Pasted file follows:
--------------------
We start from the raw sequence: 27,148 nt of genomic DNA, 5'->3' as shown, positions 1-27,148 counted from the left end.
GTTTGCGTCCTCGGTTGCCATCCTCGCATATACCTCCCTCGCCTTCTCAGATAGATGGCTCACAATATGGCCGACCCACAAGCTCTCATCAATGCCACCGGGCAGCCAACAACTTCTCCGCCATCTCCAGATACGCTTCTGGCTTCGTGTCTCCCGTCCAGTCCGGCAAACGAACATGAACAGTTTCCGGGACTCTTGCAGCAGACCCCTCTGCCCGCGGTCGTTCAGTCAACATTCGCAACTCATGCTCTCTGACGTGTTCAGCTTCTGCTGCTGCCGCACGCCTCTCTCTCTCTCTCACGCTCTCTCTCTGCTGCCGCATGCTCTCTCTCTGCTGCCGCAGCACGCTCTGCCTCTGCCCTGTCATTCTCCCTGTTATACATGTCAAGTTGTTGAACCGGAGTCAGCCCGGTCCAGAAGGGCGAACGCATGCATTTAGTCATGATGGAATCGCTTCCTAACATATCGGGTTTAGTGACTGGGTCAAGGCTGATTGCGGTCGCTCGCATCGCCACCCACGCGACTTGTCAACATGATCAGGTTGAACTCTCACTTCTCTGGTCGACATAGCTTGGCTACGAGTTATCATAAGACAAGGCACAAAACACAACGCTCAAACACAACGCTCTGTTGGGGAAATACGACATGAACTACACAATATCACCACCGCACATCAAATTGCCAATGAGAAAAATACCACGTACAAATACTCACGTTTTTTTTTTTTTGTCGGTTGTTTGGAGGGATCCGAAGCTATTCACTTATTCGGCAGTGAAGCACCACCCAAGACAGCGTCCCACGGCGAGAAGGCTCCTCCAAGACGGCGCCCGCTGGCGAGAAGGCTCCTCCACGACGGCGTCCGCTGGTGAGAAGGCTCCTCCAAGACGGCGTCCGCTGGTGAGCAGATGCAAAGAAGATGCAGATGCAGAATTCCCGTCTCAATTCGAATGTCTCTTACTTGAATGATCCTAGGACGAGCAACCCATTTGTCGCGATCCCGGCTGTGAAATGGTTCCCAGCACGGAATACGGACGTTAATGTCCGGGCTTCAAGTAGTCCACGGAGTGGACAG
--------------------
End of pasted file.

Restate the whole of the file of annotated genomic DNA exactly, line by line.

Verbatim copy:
We start from the raw sequence: 27,148 nt of genomic DNA, 5'->3' as shown, positions 1-27,148 counted from the left end.
GTTTGCGTCCTCGGTTGCCATCCTCGCATATACCTCCCTCGCCTTCTCAGATAGATGGCTCACAATATGGCCGACCCACAAGCTCTCATCAATGCCACCGGGCAGCCAACAACTTCTCCGCCATCTCCAGATACGCTTCTGGCTTCGTGTCTCCCGTCCAGTCCGGCAAACGAACATGAACAGTTTCCGGGACTCTTGCAGCAGACCCCTCTGCCCGCGGTCGTTCAGTCAACATTCGCAACTCATGCTCTCTGACGTGTTCAGCTTCTGCTGCTGCCGCACGCCTCTCTCTCTCTCTCACGCTCTCTCTCTGCTGCCGCATGCTCTCTCTCTGCTGCCGCAGCACGCTCTGCCTCTGCCCTGTCATTCTCCCTGTTATACATGTCAAGTTGTTGAACCGGAGTCAGCCCGGTCCAGAAGGGCGAACGCATGCATTTAGTCATGATGGAATCGCTTCCTAACATATCGGGTTTAGTGACTGGGTCAAGGCTGATTGCGGTCGCTCGCATCGCCACCCACGCGACTTGTCAACATGATCAGGTTGAACTCTCACTTCTCTGGTCGACATAGCTTGGCTACGAGTTATCATAAGACAAGGCACAAAACACAACGCTCAAACACAACGCTCTGTTGGGGAAATACGACATGAACTACACAATATCACCACCGCACATCAAATTGCCAATGAGAAAAATACCACGTACAAATACTCACGTTTTTTTTTTTTTGTCGGTTGTTTGGAGGGATCCGAAGCTATTCACTTATTCGGCAGTGAAGCACCACCCAAGACAGCGTCCCACGGCGAGAAGGCTCCTCCAAGACGGCGCCCGCTGGCGAGAAGGCTCCTCCACGACGGCGTCCGCTGGTGAGAAGGCTCCTCCAAGACGGCGTCCGCTGGTGAGCAGATGCAAAGAAGATGCAGATGCAGAATTCCCGTCTCAATTCGAATGTCTCTTACTTGAATGATCCTAGGACGAGCAACCCATTTGTCGCGATCCCGGCTGTGAAATGGTTCCCAGCACGGAATACGGACGTTAATGTCCGGGCTTCAAGTAGTCCACGGAGTGGACAG